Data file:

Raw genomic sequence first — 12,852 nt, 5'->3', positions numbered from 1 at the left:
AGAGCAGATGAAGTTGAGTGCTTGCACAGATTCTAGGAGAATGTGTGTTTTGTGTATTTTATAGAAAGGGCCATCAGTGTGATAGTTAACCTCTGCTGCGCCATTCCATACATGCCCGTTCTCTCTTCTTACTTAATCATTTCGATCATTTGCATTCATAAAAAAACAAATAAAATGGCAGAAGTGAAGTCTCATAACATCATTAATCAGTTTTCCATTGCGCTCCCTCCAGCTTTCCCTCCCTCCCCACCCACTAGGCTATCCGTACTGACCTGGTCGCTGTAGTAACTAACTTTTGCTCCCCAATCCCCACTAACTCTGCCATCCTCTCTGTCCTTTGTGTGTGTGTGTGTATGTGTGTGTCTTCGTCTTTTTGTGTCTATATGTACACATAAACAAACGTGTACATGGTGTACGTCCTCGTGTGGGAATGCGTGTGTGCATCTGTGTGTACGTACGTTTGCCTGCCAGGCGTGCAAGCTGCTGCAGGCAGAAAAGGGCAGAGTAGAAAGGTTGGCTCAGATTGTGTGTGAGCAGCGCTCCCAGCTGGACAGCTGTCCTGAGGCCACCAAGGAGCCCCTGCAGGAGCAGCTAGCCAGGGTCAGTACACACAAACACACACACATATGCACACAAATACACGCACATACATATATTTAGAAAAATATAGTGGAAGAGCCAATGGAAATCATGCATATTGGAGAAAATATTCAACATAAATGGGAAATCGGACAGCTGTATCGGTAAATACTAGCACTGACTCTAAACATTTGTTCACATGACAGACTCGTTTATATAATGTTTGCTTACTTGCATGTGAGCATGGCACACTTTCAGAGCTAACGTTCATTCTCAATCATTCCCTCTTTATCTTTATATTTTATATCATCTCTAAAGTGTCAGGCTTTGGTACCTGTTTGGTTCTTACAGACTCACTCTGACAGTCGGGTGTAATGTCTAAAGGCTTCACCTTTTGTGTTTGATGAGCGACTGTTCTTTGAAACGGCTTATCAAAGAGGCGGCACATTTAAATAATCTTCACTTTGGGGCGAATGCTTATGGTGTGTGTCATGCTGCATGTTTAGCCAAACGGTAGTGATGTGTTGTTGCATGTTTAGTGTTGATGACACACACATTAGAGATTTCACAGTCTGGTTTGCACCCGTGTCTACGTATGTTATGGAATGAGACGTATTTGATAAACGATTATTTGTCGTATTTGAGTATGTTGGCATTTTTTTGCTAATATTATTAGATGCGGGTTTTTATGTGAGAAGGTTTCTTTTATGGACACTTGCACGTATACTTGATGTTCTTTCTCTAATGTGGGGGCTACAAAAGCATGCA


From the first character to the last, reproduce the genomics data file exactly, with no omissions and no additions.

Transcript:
Raw genomic sequence first — 12,852 nt, 5'->3', positions numbered from 1 at the left:
AGAGCAGATGAAGTTGAGTGCTTGCACAGATTCTAGGAGAATGTGTGTTTTGTGTATTTTATAGAAAGGGCCATCAGTGTGATAGTTAACCTCTGCTGCGCCATTCCATACATGCCCGTTCTCTCTTCTTACTTAATCATTTCGATCATTTGCATTCATAAAAAAACAAATAAAATGGCAGAAGTGAAGTCTCATAACATCATTAATCAGTTTTCCATTGCGCTCCCTCCAGCTTTCCCTCCCTCCCCACCCACTAGGCTATCCGTACTGACCTGGTCGCTGTAGTAACTAACTTTTGCTCCCCAATCCCCACTAACTCTGCCATCCTCTCTGTCCTTTGTGTGTGTGTGTGTATGTGTGTGTCTTCGTCTTTTTGTGTCTATATGTACACATAAACAAACGTGTACATGGTGTACGTCCTCGTGTGGGAATGCGTGTGTGCATCTGTGTGTACGTACGTTTGCCTGCCAGGCGTGCAAGCTGCTGCAGGCAGAAAAGGGCAGAGTAGAAAGGTTGGCTCAGATTGTGTGTGAGCAGCGCTCCCAGCTGGACAGCTGTCCTGAGGCCACCAAGGAGCCCCTGCAGGAGCAGCTAGCCAGGGTCAGTACACACAAACACACACACATATGCACACAAATACACGCACATACATATATTTAGAAAAATATAGTGGAAGAGCCAATGGAAATCATGCATATTGGAGAAAATATTCAACATAAATGGGAAATCGGACAGCTGTATCGGTAAATACTAGCACTGACTCTAAACATTTGTTCACATGACAGACTCGTTTATATAATGTTTGCTTACTTGCATGTGAGCATGGCACACTTTCAGAGCTAACGTTCATTCTCAATCATTCCCTCTTTATCTTTATATTTTATATCATCTCTAAAGTGTCAGGCTTTGGTACCTGTTTGGTTCTTACAGACTCACTCTGACAGTCGGGTGTAATGTCTAAAGGCTTCACCTTTTGTGTTTGATGAGCGACTGTTCTTTGAAACGGCTTATCAAAGAGGCGGCACATTTAAATAATCTTCACTTTGGGGCGAATGCTTATGGTGTGTGTCATGCTGCATGTTTAGCCAAACGGTAGTGATGTGTTGTTGCATGTTTAGTGTTGATGACACACACATTAGAGATTTCACAGTCTGGTTTGCACCCGTGTCTACGTATGTTATGGAATGAGACGTATTTGATAAACGATTATTTGTCGTATTTGAGTATGTTGGCATTTTTTTGCTAATATTATTAGATGCGGGTTTTTATGTGAGAAGGTTTCTTTTATGGACACTTGCACGTATACTTGATGTTCTTTCTCTAATGTGGGGGCTACAAAAGCATGCA